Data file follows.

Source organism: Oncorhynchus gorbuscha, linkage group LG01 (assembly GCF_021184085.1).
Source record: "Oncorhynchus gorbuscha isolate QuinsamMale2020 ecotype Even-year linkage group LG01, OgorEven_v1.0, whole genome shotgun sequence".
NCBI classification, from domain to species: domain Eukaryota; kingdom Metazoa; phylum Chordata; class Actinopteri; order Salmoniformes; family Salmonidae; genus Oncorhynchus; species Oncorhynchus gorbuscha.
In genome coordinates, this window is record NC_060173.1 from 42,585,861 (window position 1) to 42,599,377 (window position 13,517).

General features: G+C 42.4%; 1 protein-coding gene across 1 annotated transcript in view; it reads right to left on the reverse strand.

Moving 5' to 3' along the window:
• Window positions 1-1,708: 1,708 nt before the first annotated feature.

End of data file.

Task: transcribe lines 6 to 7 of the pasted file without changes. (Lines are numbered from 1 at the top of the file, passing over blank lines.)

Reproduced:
Moving 5' to 3' along the window:
• Window positions 1-1,708: 1,708 nt before the first annotated feature.